In one particular embodiment, electrode 102 is an anode and electrode 106 is a cathode. Anode 102 and cathode 106 are separated by an electrolyte 104 to form a single solid oxide fuel cell. Oxygen ions can be transported across electrolyte 104 to react with the fuel causing an electrical potential difference between anode 102 and cathode 106. Cathode 106 is separated from an anode 110 by an electrolyte 108. Here too, oxygen ions may be transported across electrolyte 108 to cause a potential between cathode 106 and anode 110. Similarly, anode 110 is separated from a cathode 114 by another electrolyte 112. The pattern may be repeated multiple times.
In this exemplary embodiment, the solid oxide fuel cells share common electrodes. These electrodes may have a single composition throughout or have varying layers and gradients resulting in the electrode functionality. In the case of electrode 106, the common electrode structure is a cathode. In the case of electrode 110, the common electrode structure is an anode. The stack may be arranged in a repeating pattern so that several electrodes are shared among adjacent solid oxide fuel cells. This configuration removes reliance upon use of gas-impermeable interconnect barriers.
However, the stack may alternatively be formed with gas impermeable interconnects. In this configuration, the arrangement of cells lends to a series circuit configuration of a solid oxide fuel cell stack. The stack may be connected to other stacks in a series, parallel or hybrid series/parallel circuit configuration.
The exemplary embodiment may also include microchannels 116 as shown in each of the electrodes 102, 106, 110 and 114. These microchannels may have a characteristic diameter of between 0.1 mm and 5 mm. The microchannels are generally less than about 3 mm, such as less than about 1 mm. The characteristic diameter is associated with fluid flow arts. The microchannels may be integrated into the electrodes. In the exemplary embodiment shown in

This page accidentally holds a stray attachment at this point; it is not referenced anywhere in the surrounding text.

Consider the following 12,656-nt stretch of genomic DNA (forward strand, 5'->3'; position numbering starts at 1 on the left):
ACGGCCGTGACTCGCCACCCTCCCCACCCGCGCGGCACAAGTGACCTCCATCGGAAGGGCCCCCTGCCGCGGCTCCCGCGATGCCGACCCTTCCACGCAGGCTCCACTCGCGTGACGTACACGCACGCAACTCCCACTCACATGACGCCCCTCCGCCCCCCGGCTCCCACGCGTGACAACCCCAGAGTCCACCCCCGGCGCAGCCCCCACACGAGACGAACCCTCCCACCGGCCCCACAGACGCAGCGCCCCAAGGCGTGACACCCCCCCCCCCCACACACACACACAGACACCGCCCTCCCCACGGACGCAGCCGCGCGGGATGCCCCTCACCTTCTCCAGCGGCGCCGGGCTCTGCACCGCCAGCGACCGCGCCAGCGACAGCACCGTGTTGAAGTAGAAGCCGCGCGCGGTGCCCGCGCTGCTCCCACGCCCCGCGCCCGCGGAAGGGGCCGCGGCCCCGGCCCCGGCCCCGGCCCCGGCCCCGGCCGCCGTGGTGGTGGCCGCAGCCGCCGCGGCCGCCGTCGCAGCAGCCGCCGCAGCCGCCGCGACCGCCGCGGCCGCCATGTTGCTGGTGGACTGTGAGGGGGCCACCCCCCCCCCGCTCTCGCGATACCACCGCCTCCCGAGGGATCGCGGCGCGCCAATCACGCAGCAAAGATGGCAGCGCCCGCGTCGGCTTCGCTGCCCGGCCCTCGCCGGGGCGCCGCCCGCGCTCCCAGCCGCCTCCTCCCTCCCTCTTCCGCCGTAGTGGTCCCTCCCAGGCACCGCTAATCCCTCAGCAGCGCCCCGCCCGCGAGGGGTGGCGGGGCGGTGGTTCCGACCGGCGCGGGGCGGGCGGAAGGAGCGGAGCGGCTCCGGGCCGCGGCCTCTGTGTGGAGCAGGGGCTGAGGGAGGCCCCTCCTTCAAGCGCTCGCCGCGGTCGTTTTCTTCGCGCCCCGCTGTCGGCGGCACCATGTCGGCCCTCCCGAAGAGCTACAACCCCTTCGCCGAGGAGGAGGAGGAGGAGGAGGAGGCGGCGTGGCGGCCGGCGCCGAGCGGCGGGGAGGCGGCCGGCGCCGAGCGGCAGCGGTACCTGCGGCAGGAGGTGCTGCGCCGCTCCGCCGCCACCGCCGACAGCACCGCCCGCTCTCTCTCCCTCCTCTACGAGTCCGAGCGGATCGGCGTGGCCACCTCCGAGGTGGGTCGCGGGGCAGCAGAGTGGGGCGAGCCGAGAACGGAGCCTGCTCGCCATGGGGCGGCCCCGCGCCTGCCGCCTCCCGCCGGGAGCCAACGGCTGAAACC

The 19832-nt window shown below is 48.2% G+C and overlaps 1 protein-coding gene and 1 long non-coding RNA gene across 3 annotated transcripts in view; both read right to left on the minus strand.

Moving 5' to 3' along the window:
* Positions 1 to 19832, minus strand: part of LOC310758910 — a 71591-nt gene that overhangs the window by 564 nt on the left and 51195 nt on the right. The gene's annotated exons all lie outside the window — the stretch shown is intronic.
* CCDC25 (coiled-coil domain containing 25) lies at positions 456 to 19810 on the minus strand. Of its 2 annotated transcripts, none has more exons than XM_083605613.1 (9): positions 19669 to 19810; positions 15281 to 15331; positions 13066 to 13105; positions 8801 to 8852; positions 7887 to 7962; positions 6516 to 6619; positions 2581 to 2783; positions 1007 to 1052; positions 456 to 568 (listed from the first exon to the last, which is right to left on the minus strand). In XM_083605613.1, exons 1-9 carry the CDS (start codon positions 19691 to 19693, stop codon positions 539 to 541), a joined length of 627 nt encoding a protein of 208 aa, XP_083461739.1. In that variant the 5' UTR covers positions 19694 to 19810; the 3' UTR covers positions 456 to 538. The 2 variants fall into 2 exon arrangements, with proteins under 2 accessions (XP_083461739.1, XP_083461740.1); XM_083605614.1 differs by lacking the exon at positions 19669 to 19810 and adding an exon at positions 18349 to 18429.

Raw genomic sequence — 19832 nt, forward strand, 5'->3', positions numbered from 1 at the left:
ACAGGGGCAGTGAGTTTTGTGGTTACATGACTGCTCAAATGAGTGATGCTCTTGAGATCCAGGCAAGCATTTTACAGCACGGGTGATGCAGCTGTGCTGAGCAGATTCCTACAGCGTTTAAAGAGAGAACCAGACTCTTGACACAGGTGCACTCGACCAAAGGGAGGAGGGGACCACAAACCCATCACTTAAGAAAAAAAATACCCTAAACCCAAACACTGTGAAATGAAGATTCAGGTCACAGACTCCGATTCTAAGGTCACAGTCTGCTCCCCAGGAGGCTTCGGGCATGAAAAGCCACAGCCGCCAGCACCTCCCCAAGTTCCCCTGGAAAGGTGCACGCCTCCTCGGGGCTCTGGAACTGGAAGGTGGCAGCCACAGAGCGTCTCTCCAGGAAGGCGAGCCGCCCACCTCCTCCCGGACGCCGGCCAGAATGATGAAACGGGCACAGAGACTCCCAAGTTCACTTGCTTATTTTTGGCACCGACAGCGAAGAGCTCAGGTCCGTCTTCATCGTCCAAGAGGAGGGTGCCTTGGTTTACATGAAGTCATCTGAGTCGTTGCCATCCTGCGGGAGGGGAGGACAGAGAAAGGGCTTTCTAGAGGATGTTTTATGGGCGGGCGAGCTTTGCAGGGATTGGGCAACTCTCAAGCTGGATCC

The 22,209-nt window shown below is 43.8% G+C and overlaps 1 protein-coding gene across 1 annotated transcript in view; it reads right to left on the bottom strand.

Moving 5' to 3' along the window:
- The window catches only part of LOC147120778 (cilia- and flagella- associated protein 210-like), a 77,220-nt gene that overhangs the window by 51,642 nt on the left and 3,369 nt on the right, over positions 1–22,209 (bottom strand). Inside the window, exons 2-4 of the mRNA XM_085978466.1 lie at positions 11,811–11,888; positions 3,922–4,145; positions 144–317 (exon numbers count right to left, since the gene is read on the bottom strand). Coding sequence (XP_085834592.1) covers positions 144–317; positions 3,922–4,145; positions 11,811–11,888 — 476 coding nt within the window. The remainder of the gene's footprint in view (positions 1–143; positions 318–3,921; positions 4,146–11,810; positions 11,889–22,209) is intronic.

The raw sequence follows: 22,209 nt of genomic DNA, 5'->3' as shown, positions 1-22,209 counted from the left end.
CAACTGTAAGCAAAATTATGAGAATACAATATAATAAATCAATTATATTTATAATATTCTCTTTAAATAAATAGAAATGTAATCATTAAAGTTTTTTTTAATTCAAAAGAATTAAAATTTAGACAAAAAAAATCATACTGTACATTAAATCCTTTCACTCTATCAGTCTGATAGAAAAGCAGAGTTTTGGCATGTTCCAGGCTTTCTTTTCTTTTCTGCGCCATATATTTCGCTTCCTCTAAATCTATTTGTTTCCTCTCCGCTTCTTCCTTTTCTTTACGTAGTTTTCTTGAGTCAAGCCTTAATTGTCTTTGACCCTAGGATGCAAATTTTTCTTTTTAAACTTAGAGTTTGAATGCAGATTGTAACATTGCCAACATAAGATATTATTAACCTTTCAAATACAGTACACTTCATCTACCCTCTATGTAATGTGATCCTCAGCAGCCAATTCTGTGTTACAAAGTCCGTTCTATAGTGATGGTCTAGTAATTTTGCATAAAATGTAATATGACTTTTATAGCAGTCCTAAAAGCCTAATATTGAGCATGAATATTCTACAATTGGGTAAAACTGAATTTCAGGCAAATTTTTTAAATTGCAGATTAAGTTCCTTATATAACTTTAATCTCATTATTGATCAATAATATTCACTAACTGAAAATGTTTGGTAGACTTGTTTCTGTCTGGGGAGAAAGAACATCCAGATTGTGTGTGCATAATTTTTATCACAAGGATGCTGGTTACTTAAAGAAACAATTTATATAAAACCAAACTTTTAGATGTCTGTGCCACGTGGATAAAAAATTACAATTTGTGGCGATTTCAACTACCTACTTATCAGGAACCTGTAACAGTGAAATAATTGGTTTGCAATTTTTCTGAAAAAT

The microchannels may be formed through a subtractive process such as the dissolution of a filler material or the oxidation of a channel former. The channel former may, for example, be a carbon-based channel former such as amorphous carbon, carbon black, graphite, or graphite-resin composite. The microchannels 116 permit the flow of an oxidizer or fuel depending upon the function of the electrode structure in which they are formed.
The electrodes may also be porous. In some exemplary embodiments, pores may be formed through reduction of a metal oxide. In another example, the pores may be formed through a subtractive process such as dissolution of a filler material or the oxidation of a pore former. The pore former may include a carbon-based material such as carbon black, amorphous carbon, graphite, or graphite-resin composite. Pores may also be formed by a partial densification by control of relative particle and agglomeration-size distribution.
The electrodes may also include an integrated current collector. The integrated current collector may be embedded in the electrode and formed in conjunction with the formation of the electrode and may include a conductor such as nickel. The current collector may guide electrical current to or from one or more external contacts depending upon the type of electrode. In alternative embodiments, the electrodes may not include current collectors and external connections may be made directly to electrodes. If the outputs of cathodes are coupled and the outputs of anodes are coupled, the circuit results in a parallel circuit structure as exhibited in